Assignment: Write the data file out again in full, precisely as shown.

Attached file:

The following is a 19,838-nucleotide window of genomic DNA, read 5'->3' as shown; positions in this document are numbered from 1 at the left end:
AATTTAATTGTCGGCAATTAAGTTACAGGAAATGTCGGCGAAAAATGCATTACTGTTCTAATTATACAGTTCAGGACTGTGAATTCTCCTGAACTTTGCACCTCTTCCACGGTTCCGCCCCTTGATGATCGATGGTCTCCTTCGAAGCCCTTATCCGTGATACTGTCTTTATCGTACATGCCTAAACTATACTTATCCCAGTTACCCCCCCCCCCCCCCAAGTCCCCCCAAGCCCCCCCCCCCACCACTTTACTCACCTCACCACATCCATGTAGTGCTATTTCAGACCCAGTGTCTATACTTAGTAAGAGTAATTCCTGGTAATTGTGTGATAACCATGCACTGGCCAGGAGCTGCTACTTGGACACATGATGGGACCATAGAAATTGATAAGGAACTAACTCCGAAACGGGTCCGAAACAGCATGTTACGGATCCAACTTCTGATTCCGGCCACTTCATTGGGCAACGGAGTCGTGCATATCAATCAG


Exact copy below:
The following is a 19,838-nucleotide window of genomic DNA, read 5'->3' as shown; positions in this document are numbered from 1 at the left end:
AATTTAATTGTCGGCAATTAAGTTACAGGAAATGTCGGCGAAAAATGCATTACTGTTCTAATTATACAGTTCAGGACTGTGAATTCTCCTGAACTTTGCACCTCTTCCACGGTTCCGCCCCTTGATGATCGATGGTCTCCTTCGAAGCCCTTATCCGTGATACTGTCTTTATCGTACATGCCTAAACTATACTTATCCCAGTTACCCCCCCCCCCCCCCAAGTCCCCCCAAGCCCCCCCCCCCACCACTTTACTCACCTCACCACATCCATGTAGTGCTATTTCAGACCCAGTGTCTATACTTAGTAAGAGTAATTCCTGGTAATTGTGTGATAACCATGCACTGGCCAGGAGCTGCTACTTGGACACATGATGGGACCATAGAAATTGATAAGGAACTAACTCCGAAACGGGTCCGAAACAGCATGTTACGGATCCAACTTCTGATTCCGGCCACTTCATTGGGCAACGGAGTCGTGCATATCAATCAG